'Turtles Fly Too'
With more than 180 hypothermic sea turtles rescued from Cape Cod, a second group of 30 re-warmed reptiles was flown south by volunteer pilots today.
As more than 180 endangered and hypothermic sea turtles have been rescued in less than two weeks from Cape Cod and with no end in sight, volunteer pilots are flying some of the re-warmed and medically stable turtles from the New England Aquarium’s marine animal care center to other rehab facilities along the East Coast.
Wednesday morning, 30 sea turtles were flown from the Marshfield, MA, municipal airport, the second such group in the past 72 hours. These turtle transports are critical in keeping the pipeline of care running smoothly for the world’s most endangered sea turtle species. Jamie Gamble, a private pilot from Granby, Connecticut, and his college-aged daughter flew 30 Kemp’s ridley sea turtles to North Carolina, where they will finish their rehab. On Sunday, 30 other Kemp’s turtles were flown by a New Jersey pilot to the National Aquarium in Baltimore.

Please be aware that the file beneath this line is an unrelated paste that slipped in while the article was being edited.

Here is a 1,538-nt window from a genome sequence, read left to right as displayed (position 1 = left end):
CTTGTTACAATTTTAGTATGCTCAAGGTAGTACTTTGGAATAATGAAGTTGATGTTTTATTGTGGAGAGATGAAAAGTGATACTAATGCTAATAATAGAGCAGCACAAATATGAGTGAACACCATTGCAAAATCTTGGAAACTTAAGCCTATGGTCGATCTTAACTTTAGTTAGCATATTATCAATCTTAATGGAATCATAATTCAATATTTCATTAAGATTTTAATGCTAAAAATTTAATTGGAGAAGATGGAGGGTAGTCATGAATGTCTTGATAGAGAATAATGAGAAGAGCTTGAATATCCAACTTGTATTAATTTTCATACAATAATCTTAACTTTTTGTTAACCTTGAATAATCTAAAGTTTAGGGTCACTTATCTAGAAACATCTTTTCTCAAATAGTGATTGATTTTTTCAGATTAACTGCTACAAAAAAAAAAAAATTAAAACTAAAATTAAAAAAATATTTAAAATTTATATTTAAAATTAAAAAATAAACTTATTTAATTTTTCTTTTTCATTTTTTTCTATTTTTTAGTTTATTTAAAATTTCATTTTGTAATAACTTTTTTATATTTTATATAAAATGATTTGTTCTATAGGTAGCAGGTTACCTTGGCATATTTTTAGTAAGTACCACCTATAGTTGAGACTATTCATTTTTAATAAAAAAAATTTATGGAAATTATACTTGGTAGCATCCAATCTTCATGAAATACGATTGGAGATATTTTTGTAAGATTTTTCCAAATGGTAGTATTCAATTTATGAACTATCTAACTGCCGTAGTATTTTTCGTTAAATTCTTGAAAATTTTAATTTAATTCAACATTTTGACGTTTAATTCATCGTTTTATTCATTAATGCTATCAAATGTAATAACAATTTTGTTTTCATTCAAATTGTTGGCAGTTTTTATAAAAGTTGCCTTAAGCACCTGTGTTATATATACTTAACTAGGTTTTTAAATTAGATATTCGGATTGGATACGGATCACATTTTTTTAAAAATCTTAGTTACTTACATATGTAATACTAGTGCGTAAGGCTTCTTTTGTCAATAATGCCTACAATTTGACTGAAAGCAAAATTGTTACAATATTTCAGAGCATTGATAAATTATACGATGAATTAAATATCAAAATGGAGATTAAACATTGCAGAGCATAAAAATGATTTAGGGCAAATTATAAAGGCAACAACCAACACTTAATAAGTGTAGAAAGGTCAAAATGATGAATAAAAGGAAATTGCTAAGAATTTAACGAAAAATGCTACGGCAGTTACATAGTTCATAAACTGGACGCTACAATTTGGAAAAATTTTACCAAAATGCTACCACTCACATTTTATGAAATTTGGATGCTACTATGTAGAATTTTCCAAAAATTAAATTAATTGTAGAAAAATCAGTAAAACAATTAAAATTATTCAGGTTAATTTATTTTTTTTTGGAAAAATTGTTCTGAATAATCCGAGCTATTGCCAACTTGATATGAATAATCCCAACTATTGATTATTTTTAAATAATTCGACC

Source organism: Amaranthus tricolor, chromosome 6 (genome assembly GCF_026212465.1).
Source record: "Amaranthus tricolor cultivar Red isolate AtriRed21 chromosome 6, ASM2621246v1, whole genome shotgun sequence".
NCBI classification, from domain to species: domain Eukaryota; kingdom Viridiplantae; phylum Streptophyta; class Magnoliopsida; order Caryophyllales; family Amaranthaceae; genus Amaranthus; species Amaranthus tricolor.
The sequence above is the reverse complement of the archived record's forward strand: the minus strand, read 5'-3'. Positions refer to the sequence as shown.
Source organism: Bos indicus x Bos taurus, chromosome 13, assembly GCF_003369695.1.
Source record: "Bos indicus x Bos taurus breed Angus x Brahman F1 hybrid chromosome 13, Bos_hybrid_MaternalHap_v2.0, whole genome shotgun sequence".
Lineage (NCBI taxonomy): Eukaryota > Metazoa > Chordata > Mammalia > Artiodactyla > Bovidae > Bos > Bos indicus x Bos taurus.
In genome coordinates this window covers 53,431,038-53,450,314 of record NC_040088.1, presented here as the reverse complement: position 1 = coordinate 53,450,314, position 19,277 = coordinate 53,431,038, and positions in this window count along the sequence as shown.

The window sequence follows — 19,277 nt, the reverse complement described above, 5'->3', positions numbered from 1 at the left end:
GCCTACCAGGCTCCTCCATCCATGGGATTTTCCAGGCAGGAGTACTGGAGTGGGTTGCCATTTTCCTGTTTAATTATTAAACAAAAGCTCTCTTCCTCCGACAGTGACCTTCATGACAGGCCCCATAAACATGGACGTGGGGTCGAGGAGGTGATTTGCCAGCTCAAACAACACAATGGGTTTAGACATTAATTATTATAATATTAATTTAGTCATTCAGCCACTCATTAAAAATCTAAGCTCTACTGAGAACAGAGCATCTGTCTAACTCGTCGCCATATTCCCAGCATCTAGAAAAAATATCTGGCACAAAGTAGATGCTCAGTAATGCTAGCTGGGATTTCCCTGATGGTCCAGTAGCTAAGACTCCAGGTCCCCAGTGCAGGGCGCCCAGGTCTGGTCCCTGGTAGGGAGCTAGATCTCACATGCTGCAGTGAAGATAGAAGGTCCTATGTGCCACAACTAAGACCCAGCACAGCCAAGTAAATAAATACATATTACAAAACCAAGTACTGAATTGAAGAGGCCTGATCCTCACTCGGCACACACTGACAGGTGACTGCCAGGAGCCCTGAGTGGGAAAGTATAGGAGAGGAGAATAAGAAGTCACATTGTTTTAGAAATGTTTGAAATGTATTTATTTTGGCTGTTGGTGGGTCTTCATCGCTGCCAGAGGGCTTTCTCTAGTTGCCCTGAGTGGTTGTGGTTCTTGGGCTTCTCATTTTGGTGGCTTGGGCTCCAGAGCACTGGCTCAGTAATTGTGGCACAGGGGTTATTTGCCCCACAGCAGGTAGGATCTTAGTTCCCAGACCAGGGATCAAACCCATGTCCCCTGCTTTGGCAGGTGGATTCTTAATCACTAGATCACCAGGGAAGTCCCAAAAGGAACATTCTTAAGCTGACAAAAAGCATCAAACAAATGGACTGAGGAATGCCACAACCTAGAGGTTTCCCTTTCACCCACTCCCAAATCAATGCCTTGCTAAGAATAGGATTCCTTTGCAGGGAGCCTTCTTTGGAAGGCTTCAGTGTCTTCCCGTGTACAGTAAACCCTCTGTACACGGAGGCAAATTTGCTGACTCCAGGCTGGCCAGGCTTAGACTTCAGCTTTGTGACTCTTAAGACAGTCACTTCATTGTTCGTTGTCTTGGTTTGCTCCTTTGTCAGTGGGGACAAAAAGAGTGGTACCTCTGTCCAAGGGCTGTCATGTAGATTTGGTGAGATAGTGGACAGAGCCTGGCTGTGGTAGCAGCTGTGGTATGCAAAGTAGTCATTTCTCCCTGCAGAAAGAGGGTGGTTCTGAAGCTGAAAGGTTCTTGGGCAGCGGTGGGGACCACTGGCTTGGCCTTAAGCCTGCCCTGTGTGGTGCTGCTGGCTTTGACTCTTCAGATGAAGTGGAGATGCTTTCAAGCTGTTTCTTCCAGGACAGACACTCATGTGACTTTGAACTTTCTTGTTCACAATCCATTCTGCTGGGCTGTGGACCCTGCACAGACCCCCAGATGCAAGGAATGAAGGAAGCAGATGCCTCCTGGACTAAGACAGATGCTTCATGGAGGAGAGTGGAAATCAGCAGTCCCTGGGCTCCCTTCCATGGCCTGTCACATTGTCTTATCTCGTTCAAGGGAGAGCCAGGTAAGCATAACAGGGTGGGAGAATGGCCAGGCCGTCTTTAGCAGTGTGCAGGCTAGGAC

In the past several years, the number of mostly juvenile, cold-stunned sea turtles that strand on Cape Cod late each autumn has more than tripled, from an annual average of about 90 to more than 300. The Aquarium’s state-of-the-art sea turtle hospital was built before the explosion in stranding numbers. Even with some expansion, the unpredictability of how many turtles can wash up given the right wind conditions makes managing the Aquarium’s hospital capacity critical. Being able to move a large number of re-warmed and medically stable sea turtles to other rehab facilities quickly is a major asset that has been met by a remarkable aviation group called Turtles Fly Too. Coordinating with NOAA and the Aquarium, Idaho-based Leslie Weinstein has rallied the general and business aviation communities to provide critically important flights that aid in the recovery of endangered sea turtle species. Boise is several hundred miles from the ocean, but Weinstein grew up in Florida and serves on the board of a prominent sea turtle conservation organization there.
Over the past several years, the volunteer pilots of Turtles Fly Too have transported more than 500 endangered and threatened sea turtles from the New England Aquarium’s care to dozens of rehab facilities in Texas, Louisiana, Florida, Georgia, South Carolina, North Carolina, and other states for further rehabilitation and eventual release back into the wild.
Air transports are exceptionally valuable in reducing the stress on recovering but compromised sea turtles as ground transports might take two or three days. Volunteers pilots from both the business and general aviation communities donate their planes, time, fuel costs, and skill in helping three species of sea turtles make a steady recovery.